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Herriman Journal

Herriman Animal Shelter moves to temporary location, seeks volunteers

Nov 07, 2023 10:40AM ● By Elisa Eames

Animal Services Coordinator Debbie Pederson shows off her vehicle. (Elisa Eames/City Journals)

The City of Herriman is getting a new permanent animal shelter—in about five years. But if all goes as planned, a temporary—albeit long-term—shelter will open in January 2024. Currently, Herriman has only a small transfer station that houses animals for a few hours before reuniting with owners; the facility is not equipped to provide long-term care. 

Prior to 2019, Herriman paid a contract fee to Salt Lake County and received animal services on an as-needed basis. But as the city grew, it became evident that the county’s reactionary approach was no longer working and a service model that included proactive patrol was needed. “Salt Lake County Animal Services wasn’t able to meet our needs…” explained Herriman’s Deputy Chief Cody Stromberg, one of the coordinators for Herriman Animal Services. “There has been a natural evolution in the growth of the city, so the city council created its own animal services that function under the unit of the police department. Our intent was to provide a higher level of service for the money, and this is not possible with larger entities because there are so many service areas.” Another goal was to lessen the distance residents traveled to reunite with animals. Before the split with the county, owners made the trek to Salt Lake to retrieve animals in custody.

Since this departure four years ago, Herriman has maintained an agreement with the city of South Jordan for long-term-stay animals; when an animal needs to stay overnight, Stromberg, Coordinator Debbie Pederson or Sergeant Greg Shaver transfers it to the South Jordan Animal Shelter. Stromberg, Pederson, and Shaver handle all animal-related issues, including recovery, intake, adoption and even criminal investigations into cases of abuse and neglect. “One of our animal services personnel is on patrol every day of the week,” Stromberg said. “We respond to all calls for animal services, including when an animal is seized, such as for a law enforcement issue, and needs to be sheltered while its owner is jailed.” Stromberg’s team also works to educate citizens at community outreach and adoption events, where they hand out informational literature along with dog leashes.

Herriman’s partnership with the South Jordan Animal Shelter is expected to end in December. The city has signed a five-year lease contract for a temporary, no-kill shelter in a warehouse on Porter Rockwell Boulevard.

 “[We will] gather some good data about the city’s sheltering needs in terms of the size and scope of a permanent shelter. We’ll gather data for three years and build for two and be done at the end of five years,” Stromberg said.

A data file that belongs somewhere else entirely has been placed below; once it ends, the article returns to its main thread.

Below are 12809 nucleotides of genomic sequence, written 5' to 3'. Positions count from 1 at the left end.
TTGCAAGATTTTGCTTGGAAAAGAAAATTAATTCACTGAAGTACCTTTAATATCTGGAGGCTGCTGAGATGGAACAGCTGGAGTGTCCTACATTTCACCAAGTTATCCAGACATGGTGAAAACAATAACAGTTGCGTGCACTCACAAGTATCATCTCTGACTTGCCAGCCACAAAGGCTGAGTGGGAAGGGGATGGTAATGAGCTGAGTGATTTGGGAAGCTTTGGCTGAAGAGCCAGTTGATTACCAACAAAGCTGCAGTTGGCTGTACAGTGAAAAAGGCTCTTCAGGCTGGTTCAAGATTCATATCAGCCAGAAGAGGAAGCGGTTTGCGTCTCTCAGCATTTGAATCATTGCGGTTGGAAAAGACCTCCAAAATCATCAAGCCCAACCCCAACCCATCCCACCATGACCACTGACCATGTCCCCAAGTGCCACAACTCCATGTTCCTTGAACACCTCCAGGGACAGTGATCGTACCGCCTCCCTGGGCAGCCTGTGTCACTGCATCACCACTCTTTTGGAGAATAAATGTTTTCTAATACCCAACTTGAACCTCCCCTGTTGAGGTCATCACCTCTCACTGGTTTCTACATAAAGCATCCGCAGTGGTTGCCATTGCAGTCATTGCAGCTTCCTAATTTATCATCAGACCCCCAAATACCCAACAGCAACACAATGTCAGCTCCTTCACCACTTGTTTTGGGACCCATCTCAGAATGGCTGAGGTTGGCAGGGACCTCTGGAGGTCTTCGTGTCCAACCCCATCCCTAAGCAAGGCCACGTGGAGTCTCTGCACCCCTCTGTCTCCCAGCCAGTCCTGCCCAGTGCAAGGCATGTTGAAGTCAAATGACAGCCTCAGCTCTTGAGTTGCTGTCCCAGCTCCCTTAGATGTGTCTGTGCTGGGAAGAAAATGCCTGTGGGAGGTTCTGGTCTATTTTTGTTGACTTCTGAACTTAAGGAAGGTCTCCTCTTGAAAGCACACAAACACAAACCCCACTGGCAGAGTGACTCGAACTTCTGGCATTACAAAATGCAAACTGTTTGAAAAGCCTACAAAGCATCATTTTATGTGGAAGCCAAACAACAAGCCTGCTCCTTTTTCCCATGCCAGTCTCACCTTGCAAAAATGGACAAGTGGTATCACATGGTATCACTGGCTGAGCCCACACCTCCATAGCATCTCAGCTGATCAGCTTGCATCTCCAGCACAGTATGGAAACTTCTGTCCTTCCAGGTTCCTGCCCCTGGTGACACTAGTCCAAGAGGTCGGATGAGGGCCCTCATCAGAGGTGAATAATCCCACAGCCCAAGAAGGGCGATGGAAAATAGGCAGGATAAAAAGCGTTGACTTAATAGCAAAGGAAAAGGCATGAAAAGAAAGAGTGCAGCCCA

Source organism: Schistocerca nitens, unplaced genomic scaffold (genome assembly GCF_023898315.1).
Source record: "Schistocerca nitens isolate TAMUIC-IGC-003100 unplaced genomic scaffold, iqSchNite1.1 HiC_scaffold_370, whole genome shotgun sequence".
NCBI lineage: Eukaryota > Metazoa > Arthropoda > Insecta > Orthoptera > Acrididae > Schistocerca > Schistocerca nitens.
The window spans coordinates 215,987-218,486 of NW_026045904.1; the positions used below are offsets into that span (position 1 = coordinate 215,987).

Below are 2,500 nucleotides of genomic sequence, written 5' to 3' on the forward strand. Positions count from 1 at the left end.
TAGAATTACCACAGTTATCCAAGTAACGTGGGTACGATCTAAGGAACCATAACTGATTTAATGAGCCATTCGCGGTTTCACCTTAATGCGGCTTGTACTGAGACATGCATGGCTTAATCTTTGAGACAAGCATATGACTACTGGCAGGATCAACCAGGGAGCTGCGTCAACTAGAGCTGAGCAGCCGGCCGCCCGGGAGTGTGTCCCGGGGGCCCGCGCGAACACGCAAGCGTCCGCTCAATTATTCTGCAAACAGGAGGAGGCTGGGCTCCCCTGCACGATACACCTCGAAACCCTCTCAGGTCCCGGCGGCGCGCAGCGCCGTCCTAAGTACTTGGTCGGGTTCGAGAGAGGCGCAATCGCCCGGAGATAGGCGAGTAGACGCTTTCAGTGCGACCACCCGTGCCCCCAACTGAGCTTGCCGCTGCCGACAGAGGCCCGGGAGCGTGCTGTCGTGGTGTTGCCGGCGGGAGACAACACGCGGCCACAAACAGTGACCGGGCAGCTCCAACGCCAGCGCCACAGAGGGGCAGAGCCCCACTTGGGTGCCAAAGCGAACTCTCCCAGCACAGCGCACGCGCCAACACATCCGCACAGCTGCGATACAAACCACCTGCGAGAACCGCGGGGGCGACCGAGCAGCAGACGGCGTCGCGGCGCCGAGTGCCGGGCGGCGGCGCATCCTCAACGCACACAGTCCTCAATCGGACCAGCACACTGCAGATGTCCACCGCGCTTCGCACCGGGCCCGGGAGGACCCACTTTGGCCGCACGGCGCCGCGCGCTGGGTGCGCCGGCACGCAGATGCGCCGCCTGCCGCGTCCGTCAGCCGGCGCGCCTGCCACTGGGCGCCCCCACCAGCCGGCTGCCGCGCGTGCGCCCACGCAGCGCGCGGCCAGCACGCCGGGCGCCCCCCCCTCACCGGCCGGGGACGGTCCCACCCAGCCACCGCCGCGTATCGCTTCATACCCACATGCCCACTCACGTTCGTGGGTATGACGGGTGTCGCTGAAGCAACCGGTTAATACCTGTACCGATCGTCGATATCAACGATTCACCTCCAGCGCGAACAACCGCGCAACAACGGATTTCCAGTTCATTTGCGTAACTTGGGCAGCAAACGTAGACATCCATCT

Among the reasons for the move to the new facility are the advantages of local financing and management. “We want to provide service tailored to Herriman with taxes from Herriman, and we want those taxes to stay in Herriman,” Stromberg said. Also, like Herriman, the city of South Jordan has grown, and with the extra burden and traffic added by Herriman, its shelter is reaching capacity. 

“They’ve been great partners, but they need their full capacity now,” Stromberg said. In addition, the city’s agricultural roots create unusual demands that other shelters don’t encounter. “The usual animals are dogs and cats, but here, we have farm animals,” Stromberg said. Sheep, horses, cows and other livestock living within the city present unique sheltering needs. With a chuckle, Stromberg notes that he used to keep a bridle on hand for errant horses. 

The space will provide the equipment necessary for long-term care, essentially functioning as a full shelter, and will also allow the city to capitalize on help from volunteers. Due to the limits of the transfer station, the city has not yet been able to accommodate volunteers, but with the new facility, that is about to change. 

“What will be beneficial in the future is the ability to strengthen that connection with community volunteers and capture some of that desire for involvement,” Stromberg said. “Once the leased facility is open, there will be lots of opportunities for volunteers. It will be a no-kill, adoption placement facility, so we will always be looking for help.” 

There is no specific taxing entity responsible for Animal Services, so operational funding comes from the general fund. The permanent shelter will be part of capital improvements along with roads and stormwater. As Animal Services is impacted by reduced sales, increased costs and critical road projects, economic factors could alter the projected costs. The city council will determine how to prioritize funding for projects over the next five years. City attorney Todd Sheeran is at the helm of efforts to revise and update Herriman’s animal code.

To volunteer or get more information, contact Herriman Animal Services at [email protected]

“It’s an exciting time for the city,” Stromberg said. “Growth is challenging but brings immense opportunities... It’s an exciting project to be part of. We love our animals. They’re part of our lives.” 

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